This explains why change terrifies most of us. This makes recovery so challenging. The strive for balance and freedom feels unknown. With an eating disorder, the misery is absolutely certain. It is reasonable to compromise the negative emotions, because at least, we know they are coming. With this, we can create our own self-fulfilling prophecies. Eating disorders do not entirely numb emotions; rather, they centralize the emotions stemming from other stressors and stimuli directly onto the food and the body. What may be anger concerning an interpersonal relationship becomes projected into anger over feeling “out of control” with food. What may start as anxiety over a new job spills into feeling too “fat” and hating our bodies. We label these moments as “triggers,” and rather than focus on the problem at hand, we instantly feel drawn into our inappropriate coping mechanisms, negative self-talk, or destructive thoughts. 

As we engage deeper into the pathology, our inner worlds become centered on the eating disorder. Again, misery in certainty. If we cannot absolutely stop emotions,we at least want to control what stimuli we do have emotions over. 

I do not believe eating disorders are a choice, but I do believe change and recovery is. We are not limited to this diagnosis. Change is possible. Recovery is possible. Transformation from the victim to the warrior mindset is difficult, but I believe it is imperative. At one point, we realize we are holding onto pain and agony that no longer serves us. The decision to change is a powerful one, for we must find the willingness to transition from accepting certainty with misery to accepting misery with uncertainty. 

And as much as I love Satir, I am going to tweak her powerful, thought-provoking statement to a more simplistic one: To heal, we must be willing to accept uncertainty over certainty. 

Eating disorders keep our worlds certain. They keep them predictable, boxed, and “safe.” We are sheltered by a haven built on fear, mistrust, and compulsion. Recovery from such imprisonment might compromise some of this illusion of certainty, but once we can truly experience the joys of nourishing our souls and living in the present moment, having certainty over anything simply won’t matter as much. 

to be alive or to feel alive

Dear Bee,

This is gotta be the good life, right? That’s what I’m striving towards: happy, happy, happy, free, free, free. I never knew what that really meant until I started understanding the difference between people who really experienced those two feelings and people who don’t.

I have this friend I’m becoming quickly close to. She’s everything I admire in an individual: carefree, assertive, beautiful in every way a woman can be beautiful, nomadic, spontaneous, pensive, curious, spiritual, intellectual. She has done more in this lifetime than most people ever will and she has the stories, scars, photographs to reveal it. She intimidated the hell out of me when I first met her, but she’s drawn to me as much as I am to her.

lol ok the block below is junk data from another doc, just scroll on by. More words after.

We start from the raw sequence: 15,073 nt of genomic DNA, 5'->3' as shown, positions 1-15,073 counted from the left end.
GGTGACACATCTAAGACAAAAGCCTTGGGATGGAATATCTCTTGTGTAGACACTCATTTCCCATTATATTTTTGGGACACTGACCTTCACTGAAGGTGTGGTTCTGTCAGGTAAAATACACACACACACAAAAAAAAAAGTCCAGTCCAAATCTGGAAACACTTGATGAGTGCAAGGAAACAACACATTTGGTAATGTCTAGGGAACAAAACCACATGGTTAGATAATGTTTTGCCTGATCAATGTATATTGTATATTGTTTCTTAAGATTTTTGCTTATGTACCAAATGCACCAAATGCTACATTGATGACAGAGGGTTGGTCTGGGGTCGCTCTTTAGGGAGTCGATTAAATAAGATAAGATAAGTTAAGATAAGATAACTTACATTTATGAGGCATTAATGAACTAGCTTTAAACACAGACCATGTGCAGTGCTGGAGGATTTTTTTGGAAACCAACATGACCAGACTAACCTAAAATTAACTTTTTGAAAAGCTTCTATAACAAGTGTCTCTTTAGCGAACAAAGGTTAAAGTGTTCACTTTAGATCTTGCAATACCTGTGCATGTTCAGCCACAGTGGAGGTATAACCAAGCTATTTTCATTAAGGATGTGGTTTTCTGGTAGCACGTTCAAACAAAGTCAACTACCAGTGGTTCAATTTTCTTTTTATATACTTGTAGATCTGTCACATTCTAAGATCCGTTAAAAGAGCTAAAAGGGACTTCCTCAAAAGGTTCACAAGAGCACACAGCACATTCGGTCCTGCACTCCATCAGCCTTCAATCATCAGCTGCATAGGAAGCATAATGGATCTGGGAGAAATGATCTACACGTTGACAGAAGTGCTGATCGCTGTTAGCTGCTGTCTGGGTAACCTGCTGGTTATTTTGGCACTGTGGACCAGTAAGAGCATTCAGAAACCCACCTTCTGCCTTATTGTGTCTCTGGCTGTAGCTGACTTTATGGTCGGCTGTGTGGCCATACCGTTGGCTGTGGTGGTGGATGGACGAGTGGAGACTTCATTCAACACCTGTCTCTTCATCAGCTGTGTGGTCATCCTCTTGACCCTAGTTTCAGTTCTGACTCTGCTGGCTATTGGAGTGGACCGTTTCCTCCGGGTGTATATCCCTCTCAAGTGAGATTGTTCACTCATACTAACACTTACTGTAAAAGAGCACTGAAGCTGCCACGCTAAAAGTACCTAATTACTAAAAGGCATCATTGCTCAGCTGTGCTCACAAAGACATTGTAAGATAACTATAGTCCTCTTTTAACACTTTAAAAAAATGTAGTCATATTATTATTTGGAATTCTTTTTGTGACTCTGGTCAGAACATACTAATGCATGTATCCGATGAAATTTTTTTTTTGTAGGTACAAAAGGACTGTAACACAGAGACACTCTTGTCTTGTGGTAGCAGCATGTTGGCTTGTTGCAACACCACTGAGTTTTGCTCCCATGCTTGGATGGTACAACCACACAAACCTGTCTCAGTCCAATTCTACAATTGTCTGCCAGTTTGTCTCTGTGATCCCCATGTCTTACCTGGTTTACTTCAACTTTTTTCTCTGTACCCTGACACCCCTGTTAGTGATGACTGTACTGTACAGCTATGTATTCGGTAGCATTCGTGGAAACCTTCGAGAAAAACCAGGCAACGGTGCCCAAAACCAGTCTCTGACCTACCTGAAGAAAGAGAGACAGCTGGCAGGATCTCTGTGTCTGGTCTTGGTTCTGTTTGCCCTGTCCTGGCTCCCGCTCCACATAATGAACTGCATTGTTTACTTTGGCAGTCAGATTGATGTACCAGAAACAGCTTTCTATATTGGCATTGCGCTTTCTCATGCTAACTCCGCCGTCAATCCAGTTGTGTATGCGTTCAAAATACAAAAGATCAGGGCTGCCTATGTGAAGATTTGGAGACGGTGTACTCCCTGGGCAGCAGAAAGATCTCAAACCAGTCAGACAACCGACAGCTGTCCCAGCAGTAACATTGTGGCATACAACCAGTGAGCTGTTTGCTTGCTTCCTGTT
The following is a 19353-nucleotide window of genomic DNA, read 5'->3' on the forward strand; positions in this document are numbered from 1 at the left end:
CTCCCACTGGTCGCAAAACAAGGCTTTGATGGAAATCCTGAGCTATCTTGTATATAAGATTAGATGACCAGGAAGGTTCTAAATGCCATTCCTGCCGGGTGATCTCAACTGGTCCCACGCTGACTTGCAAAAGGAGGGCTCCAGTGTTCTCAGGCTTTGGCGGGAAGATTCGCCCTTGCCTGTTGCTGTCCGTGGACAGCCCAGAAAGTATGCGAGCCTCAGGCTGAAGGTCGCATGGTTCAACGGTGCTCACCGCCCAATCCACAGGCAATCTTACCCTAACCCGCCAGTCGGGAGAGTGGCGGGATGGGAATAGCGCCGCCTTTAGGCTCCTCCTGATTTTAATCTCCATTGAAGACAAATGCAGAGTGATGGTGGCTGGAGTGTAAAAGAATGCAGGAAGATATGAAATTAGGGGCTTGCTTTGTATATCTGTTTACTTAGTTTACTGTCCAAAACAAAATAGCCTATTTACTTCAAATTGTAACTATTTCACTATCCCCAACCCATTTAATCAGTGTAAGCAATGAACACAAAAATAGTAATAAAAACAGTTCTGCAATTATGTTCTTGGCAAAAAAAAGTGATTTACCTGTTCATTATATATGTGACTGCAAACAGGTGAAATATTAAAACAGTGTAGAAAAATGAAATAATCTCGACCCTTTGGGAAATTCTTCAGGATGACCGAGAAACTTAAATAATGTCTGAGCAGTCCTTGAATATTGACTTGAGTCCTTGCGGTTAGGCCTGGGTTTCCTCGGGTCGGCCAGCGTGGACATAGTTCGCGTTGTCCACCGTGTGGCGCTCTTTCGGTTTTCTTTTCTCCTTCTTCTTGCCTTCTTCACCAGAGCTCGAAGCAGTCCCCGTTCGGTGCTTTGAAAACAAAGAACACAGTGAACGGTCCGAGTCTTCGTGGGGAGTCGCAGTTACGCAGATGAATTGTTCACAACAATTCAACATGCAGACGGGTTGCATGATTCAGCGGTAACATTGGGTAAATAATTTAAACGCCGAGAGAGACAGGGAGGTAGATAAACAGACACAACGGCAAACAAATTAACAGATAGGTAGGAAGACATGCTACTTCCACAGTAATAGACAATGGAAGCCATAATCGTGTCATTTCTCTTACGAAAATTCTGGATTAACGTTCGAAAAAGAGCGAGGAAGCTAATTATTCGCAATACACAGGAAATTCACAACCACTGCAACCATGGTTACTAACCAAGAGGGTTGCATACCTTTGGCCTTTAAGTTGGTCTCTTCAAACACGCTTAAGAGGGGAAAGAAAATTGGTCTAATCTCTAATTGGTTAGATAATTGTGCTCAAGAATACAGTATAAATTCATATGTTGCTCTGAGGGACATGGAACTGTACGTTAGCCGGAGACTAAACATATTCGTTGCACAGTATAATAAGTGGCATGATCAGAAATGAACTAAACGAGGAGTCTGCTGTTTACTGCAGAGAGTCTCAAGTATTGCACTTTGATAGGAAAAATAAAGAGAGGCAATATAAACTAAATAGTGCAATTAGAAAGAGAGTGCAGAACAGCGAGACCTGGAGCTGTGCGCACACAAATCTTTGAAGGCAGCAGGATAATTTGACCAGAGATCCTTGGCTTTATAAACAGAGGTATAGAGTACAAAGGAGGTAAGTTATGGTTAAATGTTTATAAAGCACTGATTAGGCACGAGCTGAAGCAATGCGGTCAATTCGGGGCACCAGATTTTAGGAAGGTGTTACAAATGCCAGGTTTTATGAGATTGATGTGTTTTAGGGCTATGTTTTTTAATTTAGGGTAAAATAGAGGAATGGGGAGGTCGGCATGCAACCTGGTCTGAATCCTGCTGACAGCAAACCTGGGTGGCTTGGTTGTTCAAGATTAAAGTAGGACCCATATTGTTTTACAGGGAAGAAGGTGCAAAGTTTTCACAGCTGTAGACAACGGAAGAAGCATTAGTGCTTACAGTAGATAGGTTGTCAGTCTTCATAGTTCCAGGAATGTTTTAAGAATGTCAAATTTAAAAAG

I admire her because she does what she wants. And she makes so much room in her life to take care of her needs and actively seek out what feels good, rather than “wait” for things to happen. She is so intuitive in every aspect of life. She lights candles because they smell good;,fills the room with moving music because it sounds good, goes on adventures, jets around the world, committing to whatever and whoever she wants to because that’s what appeals to her. It has been eye-opening. Because this is so normal for her. This is her second nature just as punishing, depriving, and filling my days with compulsive behavior became my second nature.

When I’m with her, I just feel alive. Alive and excited.

And I’ve really realized I want to do more than BE alive. I want to FEEL alive. The difference between being and feeling lies in the difference between passivity and activity. I want to feel reckless and young and spirited and passionate. I want to be spontaneous the way I was as a child. I want to dream big and take wild risks because I can. 

I just don’t think anybody can feel alive with an active eating disorder. It’s the dark cloud overcasting every feeling and thought and event happening in our lives. It’s the core of so much shame, regret, anxiety, and depression. Eating disorders leave little room for spontaneity, pleasure, passion, and zest. How can they, when they require so much planning, control, self-loathing, stress, and worry?

Even while working recovery, the preoccupation lingers…the intruding thoughts can be unbearable. It’s not about the thoughts. It can’t be. We can’t control our thoughts, nor can we dwell or beat on ourselves for having them. We can challenge or reframe them however we may need to. But we can’t always stop those primary thoughts from invading our mind. What can we stop? What can we control?

Our behaviors. Reactions. Choices. 

That’s what leads us to happiness, to freedom, to whatever the hell we want. 

Happiness is a choice that I’ve DEMANDED to choose every single day.